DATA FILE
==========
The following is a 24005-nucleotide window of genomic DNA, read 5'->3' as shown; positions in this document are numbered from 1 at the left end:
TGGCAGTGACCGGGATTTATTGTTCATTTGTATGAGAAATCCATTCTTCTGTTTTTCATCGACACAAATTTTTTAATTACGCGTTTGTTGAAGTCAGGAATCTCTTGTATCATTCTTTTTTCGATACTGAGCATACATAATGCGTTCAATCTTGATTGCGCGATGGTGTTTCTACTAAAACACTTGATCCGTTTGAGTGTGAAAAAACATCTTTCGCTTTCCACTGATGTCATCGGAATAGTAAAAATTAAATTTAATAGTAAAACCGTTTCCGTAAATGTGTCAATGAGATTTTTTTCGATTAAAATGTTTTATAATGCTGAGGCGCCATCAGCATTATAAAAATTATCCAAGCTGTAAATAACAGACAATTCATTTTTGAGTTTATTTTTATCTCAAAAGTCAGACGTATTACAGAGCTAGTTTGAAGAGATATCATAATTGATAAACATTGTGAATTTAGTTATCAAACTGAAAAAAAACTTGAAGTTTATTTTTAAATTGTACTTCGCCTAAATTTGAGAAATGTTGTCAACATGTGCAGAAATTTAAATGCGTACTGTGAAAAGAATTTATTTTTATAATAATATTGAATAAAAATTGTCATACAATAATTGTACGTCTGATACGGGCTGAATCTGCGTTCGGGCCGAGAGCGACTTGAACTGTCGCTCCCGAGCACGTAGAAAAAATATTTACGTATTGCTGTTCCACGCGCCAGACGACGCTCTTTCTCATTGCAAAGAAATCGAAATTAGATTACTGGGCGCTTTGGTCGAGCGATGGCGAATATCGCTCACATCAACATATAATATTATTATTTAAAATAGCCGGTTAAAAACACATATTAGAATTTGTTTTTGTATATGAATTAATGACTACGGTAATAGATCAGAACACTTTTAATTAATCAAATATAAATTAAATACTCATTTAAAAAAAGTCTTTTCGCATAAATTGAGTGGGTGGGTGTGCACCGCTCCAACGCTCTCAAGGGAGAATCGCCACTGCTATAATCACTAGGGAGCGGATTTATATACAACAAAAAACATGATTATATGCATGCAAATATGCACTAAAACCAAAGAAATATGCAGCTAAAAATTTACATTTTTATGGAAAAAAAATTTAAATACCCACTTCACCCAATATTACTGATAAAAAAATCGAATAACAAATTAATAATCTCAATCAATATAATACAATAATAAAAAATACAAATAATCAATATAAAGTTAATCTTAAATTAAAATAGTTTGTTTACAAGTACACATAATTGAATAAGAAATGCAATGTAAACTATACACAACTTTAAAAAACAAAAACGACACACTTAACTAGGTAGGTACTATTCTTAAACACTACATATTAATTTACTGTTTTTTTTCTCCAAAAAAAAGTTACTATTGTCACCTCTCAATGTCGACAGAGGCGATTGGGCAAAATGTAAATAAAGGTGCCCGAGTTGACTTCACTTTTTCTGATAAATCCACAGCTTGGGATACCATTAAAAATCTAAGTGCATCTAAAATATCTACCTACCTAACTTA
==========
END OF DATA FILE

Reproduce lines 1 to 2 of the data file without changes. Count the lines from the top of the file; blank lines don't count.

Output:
The following is a 24005-nucleotide window of genomic DNA, read 5'->3' as shown; positions in this document are numbered from 1 at the left end:
TGGCAGTGACCGGGATTTATTGTTCATTTGTATGAGAAATCCATTCTTCTGTTTTTCATCGACACAAATTTTTTAATTACGCGTTTGTTGAAGTCAGGAATCTCTTGTATCATTCTTTTTTCGATACTGAGCATACATAATGCGTTCAATCTTGATTGCGCGATGGTGTTTCTACTAAAACACTTGATCCGTTTGAGTGTGAAAAAACATCTTTCGCTTTCCACTGATGTCATCGGAATAGTAAAAATTAAATTTAATAGTAAAACCGTTTCCGTAAATGTGTCAATGAGATTTTTTTCGATTAAAATGTTTTATAATGCTGAGGCGCCATCAGCATTATAAAAATTATCCAAGCTGTAAATAACAGACAATTCATTTTTGAGTTTATTTTTATCTCAAAAGTCAGACGTATTACAGAGCTAGTTTGAAGAGATATCATAATTGATAAACATTGTGAATTTAGTTATCAAACTGAAAAAAAACTTGAAGTTTATTTTTAAATTGTACTTCGCCTAAATTTGAGAAATGTTGTCAACATGTGCAGAAATTTAAATGCGTACTGTGAAAAGAATTTATTTTTATAATAATATTGAATAAAAATTGTCATACAATAATTGTACGTCTGATACGGGCTGAATCTGCGTTCGGGCCGAGAGCGACTTGAACTGTCGCTCCCGAGCACGTAGAAAAAATATTTACGTATTGCTGTTCCACGCGCCAGACGACGCTCTTTCTCATTGCAAAGAAATCGAAATTAGATTACTGGGCGCTTTGGTCGAGCGATGGCGAATATCGCTCACATCAACATATAATATTATTATTTAAAATAGCCGGTTAAAAACACATATTAGAATTTGTTTTTGTATATGAATTAATGACTACGGTAATAGATCAGAACACTTTTAATTAATCAAATATAAATTAAATACTCATTTAAAAAAAGTCTTTTCGCATAAATTGAGTGGGTGGGTGTGCACCGCTCCAACGCTCTCAAGGGAGAATCGCCACTGCTATAATCACTAGGGAGCGGATTTATATACAACAAAAAACATGATTATATGCATGCAAATATGCACTAAAACCAAAGAAATATGCAGCTAAAAATTTACATTTTTATGGAAAAAAAATTTAAATACCCACTTCACCCAATATTACTGATAAAAAAATCGAATAACAAATTAATAATCTCAATCAATATAATACAATAATAAAAAATACAAATAATCAATATAAAGTTAATCTTAAATTAAAATAGTTTGTTTACAAGTACACATAATTGAATAAGAAATGCAATGTAAACTATACACAACTTTAAAAAACAAAAACGACACACTTAACTAGGTAGGTACTATTCTTAAACACTACATATTAATTTACTGTTTTTTTTCTCCAAAAAAAAGTTACTATTGTCACCTCTCAATGTCGACAGAGGCGATTGGGCAAAATGTAAATAAAGGTGCCCGAGTTGACTTCACTTTTTCTGATAAATCCACAGCTTGGGATACCATTAAAAATCTAAGTGCATCTAAAATATCTACCTACCTAACTTA